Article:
Also in that tent is a person who collects all of the information to identify the animal, its show number, who pays for the photo, and where the images need to be sent. Another very important member of this team makes meals for the crew for the week and helps keep everyone hydrated and healthy.

Like many on the Expo grounds, the crew starts early in the morning and works late into the evening to get owners their best photos. They work anywhere from 10 to 16 straight hours per day, depending on what breeds are showing.

“We generally arrive for setup between 6:30 a.m. and 7 a.m. The prep crew gets their supplies in place while the indoor team turns on the lights and gets the studio ready,” Fisher said. “Once the first animals arrive, we go to work and keep picturing as long as animals keep coming, even if it is 11:30 p.m.”

While this group pushes to get many photos done during the week, there are some challenges they try to anticipate each year. The biggest of these is weather.

“Even though I picture inside a tent at Expo, the cattle being prepped outside are still in the elements, be it wind, rain, snow, or really hot sun,” Fisher noted. “While we do have a certain number of shade tents set up, they are not always enough. Cattle that have to stand in the sun waiting their turn get hot and crabby, and by the time they come into the photo tent, they are over it!”

This can create a domino effect as it takes more patience and time to get them set up while the line continues to grow outside. Fisher acknowledged it’s stressful for all, as her crew is trying to get the best picture possible while being mindful of how long everyone is waiting.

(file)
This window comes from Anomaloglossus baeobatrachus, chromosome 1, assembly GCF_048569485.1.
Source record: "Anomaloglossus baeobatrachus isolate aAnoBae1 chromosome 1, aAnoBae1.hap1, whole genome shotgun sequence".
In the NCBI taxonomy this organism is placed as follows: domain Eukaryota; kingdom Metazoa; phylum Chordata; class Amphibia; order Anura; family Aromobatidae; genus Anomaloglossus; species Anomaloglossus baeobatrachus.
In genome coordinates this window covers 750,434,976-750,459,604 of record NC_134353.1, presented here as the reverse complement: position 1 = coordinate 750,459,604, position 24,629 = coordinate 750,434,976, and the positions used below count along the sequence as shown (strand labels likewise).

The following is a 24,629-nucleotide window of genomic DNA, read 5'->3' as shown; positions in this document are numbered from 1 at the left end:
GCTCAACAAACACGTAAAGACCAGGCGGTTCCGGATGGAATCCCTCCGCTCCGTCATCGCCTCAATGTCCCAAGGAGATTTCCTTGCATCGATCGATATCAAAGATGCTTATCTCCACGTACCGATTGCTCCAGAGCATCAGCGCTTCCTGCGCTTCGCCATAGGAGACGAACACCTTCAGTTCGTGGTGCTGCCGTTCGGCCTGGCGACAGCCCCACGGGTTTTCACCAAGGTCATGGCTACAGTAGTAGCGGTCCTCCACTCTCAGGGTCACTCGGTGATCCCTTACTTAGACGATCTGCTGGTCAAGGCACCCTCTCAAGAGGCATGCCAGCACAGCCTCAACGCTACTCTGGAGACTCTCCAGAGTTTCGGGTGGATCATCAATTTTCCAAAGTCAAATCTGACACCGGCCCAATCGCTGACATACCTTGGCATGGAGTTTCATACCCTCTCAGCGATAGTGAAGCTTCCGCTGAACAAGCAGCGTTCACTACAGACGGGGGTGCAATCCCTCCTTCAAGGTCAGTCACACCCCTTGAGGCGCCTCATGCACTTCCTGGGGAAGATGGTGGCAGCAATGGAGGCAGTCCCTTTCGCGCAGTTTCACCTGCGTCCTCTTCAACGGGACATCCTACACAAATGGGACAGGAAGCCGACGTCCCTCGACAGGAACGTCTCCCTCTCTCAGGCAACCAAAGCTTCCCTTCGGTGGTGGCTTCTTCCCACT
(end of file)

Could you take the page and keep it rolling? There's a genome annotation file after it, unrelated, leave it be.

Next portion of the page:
The experience and efficiency of the crew setting up the animal can also present a challenge, as the longer it takes to get the legs right, the longer it takes to get the photo. This inherently can affect the last complicating factor: cattle temperament. Anything from an animal not being properly trained to being hot or not feeling well can ultimately affect crew efficiency and throughput.

Perfecting their process

These situations can be challenging, but Fisher’s experienced crew can handle the pressure. “I feel like we offer a full-service product during Expo week that is economical and convenient for our clients,” she said. “Our smaller clients or farms have limited opportunities to get their animals pictured, and this is the way to go. The animals are already there and ready for the showring. The owners do not have to do anything beyond saying ‘Go get her pictured,’ and we take it from there.”

Following Expo, photo processing continues at the office, where a graphics team assists with post production. It usually stays just as busy for at least another three to four weeks with photo production, color correction, photo resizing, and photo processing. This crew works hard to turn all of the individual photos around within 15 to 16 days post-Expo.

“We always try our best given the factors surrounding the day, cattle temperament, weather, and other factors involved,” Fisher concluded of her team’s goals. “My (our) goal is to capture the best photo possible in an economic and efficient manner for everyone involved.”